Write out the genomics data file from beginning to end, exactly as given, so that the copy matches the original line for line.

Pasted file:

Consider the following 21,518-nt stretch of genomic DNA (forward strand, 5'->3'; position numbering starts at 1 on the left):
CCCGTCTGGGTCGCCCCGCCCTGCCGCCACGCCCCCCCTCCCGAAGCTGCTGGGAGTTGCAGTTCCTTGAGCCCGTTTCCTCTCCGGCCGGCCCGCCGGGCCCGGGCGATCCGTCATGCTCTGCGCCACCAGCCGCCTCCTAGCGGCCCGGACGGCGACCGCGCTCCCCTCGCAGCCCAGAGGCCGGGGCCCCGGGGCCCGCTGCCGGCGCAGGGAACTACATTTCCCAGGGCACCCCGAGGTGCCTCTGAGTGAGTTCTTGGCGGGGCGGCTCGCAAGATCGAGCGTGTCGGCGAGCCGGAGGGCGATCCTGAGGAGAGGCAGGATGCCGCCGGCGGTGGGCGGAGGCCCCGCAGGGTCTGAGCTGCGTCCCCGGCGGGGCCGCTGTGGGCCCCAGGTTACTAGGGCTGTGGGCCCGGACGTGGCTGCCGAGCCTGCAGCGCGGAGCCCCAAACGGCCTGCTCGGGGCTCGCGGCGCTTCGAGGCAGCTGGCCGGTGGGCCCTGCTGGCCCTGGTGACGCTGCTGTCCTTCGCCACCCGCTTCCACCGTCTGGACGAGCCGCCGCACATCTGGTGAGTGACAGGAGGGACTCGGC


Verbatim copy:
Consider the following 21,518-nt stretch of genomic DNA (forward strand, 5'->3'; position numbering starts at 1 on the left):
CCCGTCTGGGTCGCCCCGCCCTGCCGCCACGCCCCCCCTCCCGAAGCTGCTGGGAGTTGCAGTTCCTTGAGCCCGTTTCCTCTCCGGCCGGCCCGCCGGGCCCGGGCGATCCGTCATGCTCTGCGCCACCAGCCGCCTCCTAGCGGCCCGGACGGCGACCGCGCTCCCCTCGCAGCCCAGAGGCCGGGGCCCCGGGGCCCGCTGCCGGCGCAGGGAACTACATTTCCCAGGGCACCCCGAGGTGCCTCTGAGTGAGTTCTTGGCGGGGCGGCTCGCAAGATCGAGCGTGTCGGCGAGCCGGAGGGCGATCCTGAGGAGAGGCAGGATGCCGCCGGCGGTGGGCGGAGGCCCCGCAGGGTCTGAGCTGCGTCCCCGGCGGGGCCGCTGTGGGCCCCAGGTTACTAGGGCTGTGGGCCCGGACGTGGCTGCCGAGCCTGCAGCGCGGAGCCCCAAACGGCCTGCTCGGGGCTCGCGGCGCTTCGAGGCAGCTGGCCGGTGGGCCCTGCTGGCCCTGGTGACGCTGCTGTCCTTCGCCACCCGCTTCCACCGTCTGGACGAGCCGCCGCACATCTGGTGAGTGACAGGAGGGACTCGGC